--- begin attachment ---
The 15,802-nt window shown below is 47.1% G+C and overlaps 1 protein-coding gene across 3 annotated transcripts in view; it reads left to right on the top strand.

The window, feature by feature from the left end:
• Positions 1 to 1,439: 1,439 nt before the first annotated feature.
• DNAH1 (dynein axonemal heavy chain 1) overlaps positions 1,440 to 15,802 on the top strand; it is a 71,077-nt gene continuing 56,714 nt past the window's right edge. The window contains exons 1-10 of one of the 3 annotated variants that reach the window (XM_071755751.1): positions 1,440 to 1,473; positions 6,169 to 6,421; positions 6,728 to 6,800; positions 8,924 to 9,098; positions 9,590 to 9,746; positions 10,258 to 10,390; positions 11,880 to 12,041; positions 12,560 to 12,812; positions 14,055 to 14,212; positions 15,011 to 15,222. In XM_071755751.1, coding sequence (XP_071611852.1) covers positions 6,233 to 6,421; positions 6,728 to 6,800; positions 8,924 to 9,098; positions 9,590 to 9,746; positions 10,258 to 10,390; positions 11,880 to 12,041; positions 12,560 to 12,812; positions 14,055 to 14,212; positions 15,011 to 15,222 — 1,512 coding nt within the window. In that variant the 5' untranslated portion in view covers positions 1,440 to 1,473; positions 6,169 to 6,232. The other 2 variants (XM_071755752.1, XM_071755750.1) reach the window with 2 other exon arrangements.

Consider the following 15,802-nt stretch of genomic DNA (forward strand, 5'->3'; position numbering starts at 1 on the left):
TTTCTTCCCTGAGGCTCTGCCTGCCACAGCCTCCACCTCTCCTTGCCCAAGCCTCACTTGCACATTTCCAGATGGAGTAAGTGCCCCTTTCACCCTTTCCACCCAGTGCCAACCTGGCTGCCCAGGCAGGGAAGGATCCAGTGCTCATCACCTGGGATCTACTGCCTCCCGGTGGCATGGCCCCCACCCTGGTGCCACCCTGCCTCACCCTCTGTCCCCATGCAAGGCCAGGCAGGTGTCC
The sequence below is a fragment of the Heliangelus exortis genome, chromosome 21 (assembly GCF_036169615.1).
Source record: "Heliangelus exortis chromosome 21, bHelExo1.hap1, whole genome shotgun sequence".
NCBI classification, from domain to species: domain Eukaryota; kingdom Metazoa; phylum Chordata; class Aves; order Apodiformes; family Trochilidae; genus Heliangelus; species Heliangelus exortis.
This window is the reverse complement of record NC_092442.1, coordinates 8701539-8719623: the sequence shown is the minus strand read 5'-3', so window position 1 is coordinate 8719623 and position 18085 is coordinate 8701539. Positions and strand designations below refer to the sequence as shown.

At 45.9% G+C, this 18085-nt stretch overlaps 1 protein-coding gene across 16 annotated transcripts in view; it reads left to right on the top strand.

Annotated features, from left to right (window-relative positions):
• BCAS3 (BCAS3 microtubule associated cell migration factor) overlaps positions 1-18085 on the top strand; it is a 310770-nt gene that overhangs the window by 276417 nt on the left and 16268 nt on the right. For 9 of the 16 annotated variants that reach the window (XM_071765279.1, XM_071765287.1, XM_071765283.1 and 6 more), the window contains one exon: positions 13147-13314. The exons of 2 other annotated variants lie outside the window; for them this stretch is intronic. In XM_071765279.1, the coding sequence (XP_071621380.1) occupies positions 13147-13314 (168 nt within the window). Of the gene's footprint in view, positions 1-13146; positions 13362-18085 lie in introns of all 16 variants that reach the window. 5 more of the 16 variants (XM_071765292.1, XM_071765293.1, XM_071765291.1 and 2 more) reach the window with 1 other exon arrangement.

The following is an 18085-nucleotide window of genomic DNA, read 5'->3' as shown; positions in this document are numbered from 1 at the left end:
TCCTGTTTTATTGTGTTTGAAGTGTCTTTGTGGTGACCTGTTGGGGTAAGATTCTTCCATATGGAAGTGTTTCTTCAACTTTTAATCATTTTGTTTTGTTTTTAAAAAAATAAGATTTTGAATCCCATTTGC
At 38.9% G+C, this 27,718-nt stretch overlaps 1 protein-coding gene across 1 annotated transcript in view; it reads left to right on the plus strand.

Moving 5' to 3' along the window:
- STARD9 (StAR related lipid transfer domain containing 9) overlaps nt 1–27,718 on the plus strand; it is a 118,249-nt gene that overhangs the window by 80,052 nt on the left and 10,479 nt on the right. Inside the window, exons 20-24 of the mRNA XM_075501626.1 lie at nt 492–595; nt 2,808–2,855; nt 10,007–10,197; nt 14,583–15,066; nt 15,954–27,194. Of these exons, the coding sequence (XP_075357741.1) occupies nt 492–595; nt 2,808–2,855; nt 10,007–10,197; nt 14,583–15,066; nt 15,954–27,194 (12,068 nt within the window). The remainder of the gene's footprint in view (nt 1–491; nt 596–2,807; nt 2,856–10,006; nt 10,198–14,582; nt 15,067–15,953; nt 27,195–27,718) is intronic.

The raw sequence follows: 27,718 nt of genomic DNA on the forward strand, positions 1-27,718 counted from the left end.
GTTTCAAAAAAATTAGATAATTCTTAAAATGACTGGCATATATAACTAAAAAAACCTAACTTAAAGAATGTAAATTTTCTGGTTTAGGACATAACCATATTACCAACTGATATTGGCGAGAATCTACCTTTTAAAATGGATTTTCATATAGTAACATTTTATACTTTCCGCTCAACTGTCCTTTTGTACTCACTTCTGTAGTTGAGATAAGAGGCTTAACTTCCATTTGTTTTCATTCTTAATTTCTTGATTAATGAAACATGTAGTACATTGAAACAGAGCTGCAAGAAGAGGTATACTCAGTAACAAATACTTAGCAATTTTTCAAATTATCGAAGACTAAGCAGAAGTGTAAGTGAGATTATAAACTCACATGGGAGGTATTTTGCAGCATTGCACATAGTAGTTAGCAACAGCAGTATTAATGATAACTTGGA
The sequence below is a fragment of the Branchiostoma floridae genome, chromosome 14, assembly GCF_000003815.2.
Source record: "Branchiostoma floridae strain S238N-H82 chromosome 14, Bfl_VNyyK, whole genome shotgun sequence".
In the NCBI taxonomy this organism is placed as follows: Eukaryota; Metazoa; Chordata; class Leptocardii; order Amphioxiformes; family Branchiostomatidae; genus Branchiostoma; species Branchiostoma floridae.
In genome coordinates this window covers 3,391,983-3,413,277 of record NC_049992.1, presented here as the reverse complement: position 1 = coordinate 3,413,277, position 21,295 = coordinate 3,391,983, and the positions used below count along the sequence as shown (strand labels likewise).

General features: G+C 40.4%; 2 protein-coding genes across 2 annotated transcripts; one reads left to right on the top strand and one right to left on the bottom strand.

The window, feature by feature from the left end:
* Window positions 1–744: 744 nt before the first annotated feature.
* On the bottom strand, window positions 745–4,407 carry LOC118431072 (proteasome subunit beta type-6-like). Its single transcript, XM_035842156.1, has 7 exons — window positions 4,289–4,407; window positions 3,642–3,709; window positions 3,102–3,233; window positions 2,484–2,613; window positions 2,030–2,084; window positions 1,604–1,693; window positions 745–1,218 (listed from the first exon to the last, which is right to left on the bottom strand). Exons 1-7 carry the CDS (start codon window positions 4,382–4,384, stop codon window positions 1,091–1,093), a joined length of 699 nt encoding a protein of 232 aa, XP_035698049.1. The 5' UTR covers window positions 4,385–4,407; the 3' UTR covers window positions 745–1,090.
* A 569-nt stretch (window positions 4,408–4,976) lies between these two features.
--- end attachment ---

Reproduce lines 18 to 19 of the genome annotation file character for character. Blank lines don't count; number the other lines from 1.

- STARD9 (StAR related lipid transfer domain containing 9) overlaps nt 1–27,718 on the plus strand; it is a 118,249-nt gene that overhangs the window by 80,052 nt on the left and 10,479 nt on the right. Inside the window, exons 20-24 of the mRNA XM_075501626.1 lie at nt 492–595; nt 2,808–2,855; nt 10,007–10,197; nt 14,583–15,066; nt 15,954–27,194. Of these exons, the coding sequence (XP_075357741.1) occupies nt 492–595; nt 2,808–2,855; nt 10,007–10,197; nt 14,583–15,066; nt 15,954–27,194 (12,068 nt within the window). The remainder of the gene's footprint in view (nt 1–491; nt 596–2,807; nt 2,856–10,006; nt 10,198–14,582; nt 15,067–15,953; nt 27,195–27,718) is intronic.

The raw sequence follows: 27,718 nt of genomic DNA on the forward strand, positions 1-27,718 counted from the left end.